Robust civic space is crucial for good governance and accountability, say experts – South Asia Time

Robust civic space is crucial for good governance and accountability, say experts

 December 15, 2023  

Academicians, political leaders, youth activists,  and civil society representatives express concerns over the erosion of democratic principles and values and shrinking civic space

Kathmandu: Representatives from political parties, civil society organisations and media have said Nepal’s civic space has shrunk over the years due to excessive partisanship, and fear among intellectuals to raise questions against powerful politicians. 

In an interactive discussion on “Accountability, Governance and Protection of Civic Space in Nepal” held in Kathmandu, participants highlighted the need for vibrant and functional civic space for the functional democracy and to hold public position holders accountable.

In the program, leader of Nepal Samajbadi Party Manushi Yami Bhattarai said that the erosion of civic spaces in the country is the result of excessive political partisanship that has resulted in the erosion of  value of neutrality and obstructed civic engagement.

She further said lack of credible institutions have contributed to the rising level of public frustrations. “Vibrant civic space is required to enhance public trust in  political system and to consolidate democracy.”

Ramesh Adhikari, a federalism and governance expert, said, “In comparison to other South Asian countries, our civic spaces are more open and vibrant. However, the situation overall cannot be deemed satisfactory.”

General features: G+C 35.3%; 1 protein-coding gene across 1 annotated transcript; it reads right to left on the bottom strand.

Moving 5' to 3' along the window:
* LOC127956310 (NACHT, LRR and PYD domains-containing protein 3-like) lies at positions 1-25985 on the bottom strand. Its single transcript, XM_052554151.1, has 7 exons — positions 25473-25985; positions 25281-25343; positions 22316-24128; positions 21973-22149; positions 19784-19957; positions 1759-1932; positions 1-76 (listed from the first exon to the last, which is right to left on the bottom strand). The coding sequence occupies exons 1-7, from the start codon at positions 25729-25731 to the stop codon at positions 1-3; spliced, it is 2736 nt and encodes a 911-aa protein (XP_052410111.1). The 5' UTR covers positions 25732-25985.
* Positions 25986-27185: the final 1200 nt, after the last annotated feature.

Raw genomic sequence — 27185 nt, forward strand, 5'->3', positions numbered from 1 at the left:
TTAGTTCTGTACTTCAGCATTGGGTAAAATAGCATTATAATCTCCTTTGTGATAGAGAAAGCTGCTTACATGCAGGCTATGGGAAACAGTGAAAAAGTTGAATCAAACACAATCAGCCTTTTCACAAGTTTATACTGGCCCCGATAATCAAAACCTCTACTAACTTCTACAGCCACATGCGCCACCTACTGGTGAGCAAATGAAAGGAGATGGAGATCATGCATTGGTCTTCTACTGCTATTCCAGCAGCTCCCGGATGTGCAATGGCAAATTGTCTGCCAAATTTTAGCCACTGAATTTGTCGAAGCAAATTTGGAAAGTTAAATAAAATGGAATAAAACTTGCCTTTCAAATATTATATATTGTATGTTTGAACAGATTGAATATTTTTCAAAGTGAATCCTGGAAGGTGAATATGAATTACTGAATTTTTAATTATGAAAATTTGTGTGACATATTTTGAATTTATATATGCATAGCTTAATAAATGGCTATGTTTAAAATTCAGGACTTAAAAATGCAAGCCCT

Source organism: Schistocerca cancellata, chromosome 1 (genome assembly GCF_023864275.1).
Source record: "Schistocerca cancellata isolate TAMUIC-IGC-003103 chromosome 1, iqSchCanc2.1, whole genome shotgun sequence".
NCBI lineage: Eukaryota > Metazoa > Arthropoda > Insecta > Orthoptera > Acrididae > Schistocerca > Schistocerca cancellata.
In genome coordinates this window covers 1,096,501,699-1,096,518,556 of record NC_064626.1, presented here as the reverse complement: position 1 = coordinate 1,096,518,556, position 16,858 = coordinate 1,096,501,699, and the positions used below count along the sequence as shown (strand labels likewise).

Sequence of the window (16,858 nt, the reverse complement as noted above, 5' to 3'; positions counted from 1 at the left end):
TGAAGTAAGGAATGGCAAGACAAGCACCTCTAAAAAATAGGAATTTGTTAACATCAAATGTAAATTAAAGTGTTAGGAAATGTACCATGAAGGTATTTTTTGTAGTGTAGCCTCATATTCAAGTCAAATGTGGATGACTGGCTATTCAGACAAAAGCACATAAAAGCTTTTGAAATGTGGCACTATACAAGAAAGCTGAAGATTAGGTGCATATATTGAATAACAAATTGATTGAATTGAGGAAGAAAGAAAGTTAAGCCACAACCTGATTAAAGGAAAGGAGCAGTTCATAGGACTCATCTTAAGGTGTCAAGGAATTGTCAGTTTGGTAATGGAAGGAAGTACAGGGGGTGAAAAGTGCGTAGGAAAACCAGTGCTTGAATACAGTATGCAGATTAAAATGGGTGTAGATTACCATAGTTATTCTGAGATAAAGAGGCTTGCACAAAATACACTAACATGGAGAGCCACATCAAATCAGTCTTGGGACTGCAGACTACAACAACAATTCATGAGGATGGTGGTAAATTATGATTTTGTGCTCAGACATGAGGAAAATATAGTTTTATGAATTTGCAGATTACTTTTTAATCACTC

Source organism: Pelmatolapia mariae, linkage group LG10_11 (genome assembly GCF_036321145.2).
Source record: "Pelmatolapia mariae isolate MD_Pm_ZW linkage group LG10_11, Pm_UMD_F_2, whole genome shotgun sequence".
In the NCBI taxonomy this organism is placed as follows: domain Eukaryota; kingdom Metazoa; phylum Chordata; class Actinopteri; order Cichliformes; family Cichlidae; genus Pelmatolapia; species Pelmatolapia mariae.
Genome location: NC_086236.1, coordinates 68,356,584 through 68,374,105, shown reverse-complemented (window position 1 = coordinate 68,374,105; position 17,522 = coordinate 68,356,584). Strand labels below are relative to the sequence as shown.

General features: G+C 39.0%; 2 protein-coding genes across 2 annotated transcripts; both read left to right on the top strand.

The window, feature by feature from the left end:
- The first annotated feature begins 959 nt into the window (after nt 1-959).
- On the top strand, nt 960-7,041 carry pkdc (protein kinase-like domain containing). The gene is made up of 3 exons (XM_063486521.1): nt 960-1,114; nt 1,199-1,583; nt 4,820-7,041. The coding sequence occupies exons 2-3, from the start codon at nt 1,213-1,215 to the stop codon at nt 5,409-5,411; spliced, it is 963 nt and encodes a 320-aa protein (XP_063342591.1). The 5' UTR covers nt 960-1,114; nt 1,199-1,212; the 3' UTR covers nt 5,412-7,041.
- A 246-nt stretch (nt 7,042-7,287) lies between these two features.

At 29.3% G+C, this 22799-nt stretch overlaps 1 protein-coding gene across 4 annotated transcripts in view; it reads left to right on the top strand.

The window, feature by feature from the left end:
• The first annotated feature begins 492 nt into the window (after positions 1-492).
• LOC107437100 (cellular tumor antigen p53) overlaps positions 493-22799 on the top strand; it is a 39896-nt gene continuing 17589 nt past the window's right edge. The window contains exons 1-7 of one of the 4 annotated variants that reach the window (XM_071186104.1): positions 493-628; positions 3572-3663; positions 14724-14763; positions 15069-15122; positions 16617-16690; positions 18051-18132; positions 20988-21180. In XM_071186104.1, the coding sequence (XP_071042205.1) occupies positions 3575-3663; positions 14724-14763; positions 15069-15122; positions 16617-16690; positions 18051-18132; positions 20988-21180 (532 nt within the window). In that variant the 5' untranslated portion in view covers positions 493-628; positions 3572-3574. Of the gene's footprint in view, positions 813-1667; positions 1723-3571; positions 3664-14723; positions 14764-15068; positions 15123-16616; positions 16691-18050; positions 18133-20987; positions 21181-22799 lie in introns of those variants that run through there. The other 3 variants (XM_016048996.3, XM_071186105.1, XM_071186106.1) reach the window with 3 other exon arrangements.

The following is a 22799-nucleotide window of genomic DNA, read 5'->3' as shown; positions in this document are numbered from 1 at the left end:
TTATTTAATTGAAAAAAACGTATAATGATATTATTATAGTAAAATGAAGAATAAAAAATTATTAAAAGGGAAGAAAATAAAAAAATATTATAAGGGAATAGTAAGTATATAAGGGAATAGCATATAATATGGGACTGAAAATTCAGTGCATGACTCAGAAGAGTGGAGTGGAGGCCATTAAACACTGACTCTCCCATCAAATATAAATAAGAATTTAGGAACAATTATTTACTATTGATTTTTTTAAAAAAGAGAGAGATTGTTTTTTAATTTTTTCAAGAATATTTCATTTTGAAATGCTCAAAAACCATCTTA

He further added that Nepalese civil society must remain vigilant, committed and proactive to hold political leaders accountable and make them answerable. 

Siromani Dhungana, editor of Nepal Live Today, an English-language news portal, said that civil society resources have been significantly constrained due to economic slowdown and other reasons thereby limiting independent civic activities. As a result, the ability of civil society to have meaningful public discourse has shrunk drastically, he added.

Stating that Nepal’s core institutions that are supposed to deliver public service and ensure justice have been compromised, he added that powerful politicians, government representatives and bureaucrats have remained indifferent even to genuine grievances of the public. In any functional democracy, public grievances should be heard and political leaders should be accountable to the public, he added.

Pranav Bhattarai, a governance expert, said: “Nepal’s civic spaces have evolved over time. Post-federalism era, however, has witnessed diminished functionalities of our civic organisations. This may be because of the transition process to a federal system and structures.”

The session was moderated by Milan Jung Katuwal, a public policy student at the University of Delaware. The country’s civic participation mechanisms should be open for all in a functional democracy. And civil society organisations should ensure that voiceless people are not deprived of justice, he said.

The event was organized by Nepal Center for Integrated Development (NCID), a research and advocacy organisation based in Kathmandu. 

Photo: Panelists of the discussion on ‘Accountability, Governance and Protection of Civic Space in Nepal’. In the photo (from left to right): Milan Jung Katwal, Manushi Yami Bhattarai, Siromani Dhungana, and Pranav Bhattarai.